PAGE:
To have loved, and lost (was Missed Chances)

BY : professorflo
Category: Harry Potter > Het - Male/Female > Snape/Hermione
Dragon prints: 2840
Disclaimer: I do not own Harry Potter or any of the characters within. I make no money from this story.

A casual observer may well believe the house was empty. Of course, to any passing muggle it would seem derelict, even if they were perceptive enough to give it a slightest bit of notice. A witch or wizard, or any other magical being, however, would see an old mill worker's house, small and narrow, but up until very recently, well-kept and neat.

The flowers in the few pots that stood either side of the front door and under the windows were dry and in need of a little care otherwise they would be dead before long. If anyone had cared to make their way around the back to peer into the garden they would have seen meticulously set out rows of herbs and ingredients, now beginning to be threatened with being overrun and choked by faster growing weeds. It was as though the house had been inhabited, cared for until a few weeks previous, whereupon the owners had suddenly vanished, leaving the house and garden to their own devices.

To further the impression of emptiness, there were no lights on, no fire, despite the freezing, dark winter's evening. The house was cold, the only illumination coming from the flickering bulb in the lamppost across the road. A fine layer of dust covered the comfortable, though simple furnishings. The air was still and musky with the scent of disuse. Yet, for all that the house seemed abandoned, there was still life inside.

One of the armchairs that sat in front of the fire was inhabited. Around it lay the evidence of long occupation, empty bottles, dirty dishes, a few scattered tomes, none of them volumes you might find on the shelves of Flourish and Blotts. There was the remains of at least one shattered glass, thrown in anger, or perhaps grief. It was hard for the figure that sat there to tell the two apart, they'd gone hand in hand for him for so many years.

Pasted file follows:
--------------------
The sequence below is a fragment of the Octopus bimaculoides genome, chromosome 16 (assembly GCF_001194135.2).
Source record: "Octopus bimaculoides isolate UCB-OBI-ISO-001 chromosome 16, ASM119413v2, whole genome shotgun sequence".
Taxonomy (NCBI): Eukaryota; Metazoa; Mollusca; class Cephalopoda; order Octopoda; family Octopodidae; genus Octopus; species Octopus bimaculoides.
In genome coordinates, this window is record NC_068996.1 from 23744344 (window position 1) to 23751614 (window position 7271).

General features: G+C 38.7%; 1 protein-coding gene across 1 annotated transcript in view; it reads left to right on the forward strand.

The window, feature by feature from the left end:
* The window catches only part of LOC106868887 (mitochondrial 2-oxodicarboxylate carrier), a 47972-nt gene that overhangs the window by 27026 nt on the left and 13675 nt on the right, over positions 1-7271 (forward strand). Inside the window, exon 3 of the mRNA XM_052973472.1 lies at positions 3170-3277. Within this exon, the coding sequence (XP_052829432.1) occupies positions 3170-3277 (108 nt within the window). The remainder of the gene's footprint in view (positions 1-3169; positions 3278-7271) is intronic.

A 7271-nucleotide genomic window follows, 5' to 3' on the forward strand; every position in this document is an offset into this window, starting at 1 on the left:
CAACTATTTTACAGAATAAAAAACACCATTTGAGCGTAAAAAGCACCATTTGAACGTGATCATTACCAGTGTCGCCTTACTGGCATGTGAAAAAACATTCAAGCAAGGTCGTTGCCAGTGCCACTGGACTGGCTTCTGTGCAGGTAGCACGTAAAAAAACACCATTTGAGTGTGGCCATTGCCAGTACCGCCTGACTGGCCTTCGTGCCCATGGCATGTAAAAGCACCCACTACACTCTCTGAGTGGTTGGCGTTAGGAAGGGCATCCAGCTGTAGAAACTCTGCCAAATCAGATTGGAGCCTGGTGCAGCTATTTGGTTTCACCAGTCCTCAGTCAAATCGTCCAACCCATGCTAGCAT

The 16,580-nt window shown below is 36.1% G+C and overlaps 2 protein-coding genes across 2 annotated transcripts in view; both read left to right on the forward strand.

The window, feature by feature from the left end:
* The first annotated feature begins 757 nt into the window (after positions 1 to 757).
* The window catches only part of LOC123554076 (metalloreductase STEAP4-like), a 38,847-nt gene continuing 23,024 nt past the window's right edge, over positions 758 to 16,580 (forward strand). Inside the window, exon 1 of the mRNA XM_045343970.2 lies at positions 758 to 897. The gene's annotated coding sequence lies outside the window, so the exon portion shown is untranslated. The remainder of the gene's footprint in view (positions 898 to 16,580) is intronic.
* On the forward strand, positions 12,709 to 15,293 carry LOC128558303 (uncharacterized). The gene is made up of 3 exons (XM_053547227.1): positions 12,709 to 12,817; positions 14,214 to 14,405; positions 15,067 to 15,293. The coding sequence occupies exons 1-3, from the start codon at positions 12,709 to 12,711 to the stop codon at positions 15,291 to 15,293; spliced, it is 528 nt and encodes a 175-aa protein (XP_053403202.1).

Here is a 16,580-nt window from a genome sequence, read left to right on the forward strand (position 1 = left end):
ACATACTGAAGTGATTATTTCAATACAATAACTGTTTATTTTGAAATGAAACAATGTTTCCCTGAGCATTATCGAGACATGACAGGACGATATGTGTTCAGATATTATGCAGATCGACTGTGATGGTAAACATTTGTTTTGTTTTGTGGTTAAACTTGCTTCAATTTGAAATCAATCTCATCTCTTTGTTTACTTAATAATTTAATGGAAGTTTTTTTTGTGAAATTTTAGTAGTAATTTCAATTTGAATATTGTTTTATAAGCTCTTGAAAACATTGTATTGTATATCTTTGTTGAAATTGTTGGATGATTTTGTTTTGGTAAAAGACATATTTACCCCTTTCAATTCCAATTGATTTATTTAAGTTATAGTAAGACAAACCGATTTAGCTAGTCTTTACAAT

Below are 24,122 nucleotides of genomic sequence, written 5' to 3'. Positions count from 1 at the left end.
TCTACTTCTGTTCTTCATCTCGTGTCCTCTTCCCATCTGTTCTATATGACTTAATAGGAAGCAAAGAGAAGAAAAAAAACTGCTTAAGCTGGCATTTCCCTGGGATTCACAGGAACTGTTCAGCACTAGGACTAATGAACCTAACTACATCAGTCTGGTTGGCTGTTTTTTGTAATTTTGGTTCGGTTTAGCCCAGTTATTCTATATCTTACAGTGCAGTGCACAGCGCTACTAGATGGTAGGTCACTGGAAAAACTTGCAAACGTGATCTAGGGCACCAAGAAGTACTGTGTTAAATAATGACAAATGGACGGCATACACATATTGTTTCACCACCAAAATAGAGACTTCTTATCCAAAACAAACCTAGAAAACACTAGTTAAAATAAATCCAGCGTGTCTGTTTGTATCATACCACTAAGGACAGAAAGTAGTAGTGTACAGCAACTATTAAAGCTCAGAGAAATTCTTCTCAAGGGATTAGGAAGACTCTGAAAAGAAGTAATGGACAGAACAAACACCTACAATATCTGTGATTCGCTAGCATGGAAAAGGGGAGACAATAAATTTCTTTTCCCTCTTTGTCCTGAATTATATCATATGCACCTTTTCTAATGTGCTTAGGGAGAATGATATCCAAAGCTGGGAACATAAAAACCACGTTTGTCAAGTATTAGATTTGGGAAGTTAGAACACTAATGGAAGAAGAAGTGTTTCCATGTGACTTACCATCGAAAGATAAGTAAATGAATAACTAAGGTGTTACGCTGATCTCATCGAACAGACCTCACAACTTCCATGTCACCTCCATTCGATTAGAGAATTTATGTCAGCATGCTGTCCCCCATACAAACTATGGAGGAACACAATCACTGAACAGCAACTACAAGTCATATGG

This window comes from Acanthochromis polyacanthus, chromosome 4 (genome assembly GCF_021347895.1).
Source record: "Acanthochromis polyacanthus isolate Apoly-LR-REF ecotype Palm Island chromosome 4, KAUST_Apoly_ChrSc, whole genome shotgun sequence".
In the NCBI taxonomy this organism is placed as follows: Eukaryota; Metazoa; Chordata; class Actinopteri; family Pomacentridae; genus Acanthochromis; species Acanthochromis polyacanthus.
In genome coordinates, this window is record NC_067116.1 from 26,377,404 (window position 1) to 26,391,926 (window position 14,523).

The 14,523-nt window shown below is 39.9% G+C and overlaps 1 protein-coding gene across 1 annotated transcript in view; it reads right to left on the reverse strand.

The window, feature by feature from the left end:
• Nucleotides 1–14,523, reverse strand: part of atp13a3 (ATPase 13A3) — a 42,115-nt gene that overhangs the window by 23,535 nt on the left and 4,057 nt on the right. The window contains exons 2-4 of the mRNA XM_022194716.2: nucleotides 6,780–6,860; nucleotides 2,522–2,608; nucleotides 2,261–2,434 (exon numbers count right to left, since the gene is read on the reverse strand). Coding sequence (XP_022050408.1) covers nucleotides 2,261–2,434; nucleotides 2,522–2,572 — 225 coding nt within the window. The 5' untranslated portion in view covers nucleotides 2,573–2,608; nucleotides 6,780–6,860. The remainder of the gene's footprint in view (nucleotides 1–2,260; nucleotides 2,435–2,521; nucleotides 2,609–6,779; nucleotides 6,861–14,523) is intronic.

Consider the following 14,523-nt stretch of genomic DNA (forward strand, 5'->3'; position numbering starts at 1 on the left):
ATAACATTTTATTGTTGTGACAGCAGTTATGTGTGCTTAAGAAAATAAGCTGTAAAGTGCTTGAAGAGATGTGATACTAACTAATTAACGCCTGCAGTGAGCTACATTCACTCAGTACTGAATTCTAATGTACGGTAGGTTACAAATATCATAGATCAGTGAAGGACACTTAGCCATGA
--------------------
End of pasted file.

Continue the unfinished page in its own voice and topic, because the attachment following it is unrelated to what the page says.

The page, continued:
He'd barely left the chair for days, even sleeping there, only leaving the room to use the bathroom; not the shower, although he desperately needed one. He'd sat and brooded for hours in silence, occasionally jumping up to pace round the room in a fury, only to slump back down when he burned out once more. He refused to cry. It had been a long time since he'd done so, and had made no difference then. That had been over a woman too, although a different one than was the root of the problem this time.

The air of neglect that hung around the house was not the same that it had been 10 years previous. Then the furniture had been shabby and worn, the carpets threadbare. The house had been rarely cleaned since he'd spent most of his time at Hogwarts. The gloomy oppression had been alleviated somewhat with the refurbishment, although it had never fully left. There were far too many bad memories in the house for that, not all of them decades old.

The redecoration had been all her idea, of course. He couldn't have cared less whether the furniture and manky carpets stayed or went, as long as he didn't have to fork out for it, and he'd told her so when she asked for permission. The only things he'd told her to leave alone were his books and bookshelves, and his lab under the stairs. She'd never been allowed down there anyway, and the only thing she would have ever considered doing with the bookshelves would have been to add more.

So she'd thrown away anything she'd not been able to transfigure, and bought the rest, in what he'd recognised as a vain attempt to make herself feel less miserable in this house. That most, if not all, of her unhappiness had been his fault was not a fact that was lost on him. He'd driven her away, she'd only stayed as long as she had because of that damn Ministry law, although she'd been all too eager to marry him in the first place.

The seat opposite his, where she'd usually sat alone in the evenings, had born the worst of his anger. He'd slashed the material, broken the wooden frame so many times over the past few days, but always, once his anger at her desertion had abated, he would repair it once more. Why, he did not know. His hope that she would return to him was yet another futile wish that this house had watched wither and die. It seemed to collect such things; unhappy memories and destroyed hopes and dreams.

He had dreamed once, of a girl so beautiful and bright, so utterly different from the darkness that had always lurked in his childhood home. He had hoped for so many years to win her love, only to have his worst enemy steal her from him. His wish then, had been to protect her, and when he had failed at that, to protect her son. At least in this he had succeeded, although the victory would always be bittersweet for him. He'd cared nothing for the boy, only for her. He had survived his own death through foresight and skill in the craft he had always been so talented at, and later been found innocent of his crimes, this second time with the help of the boy.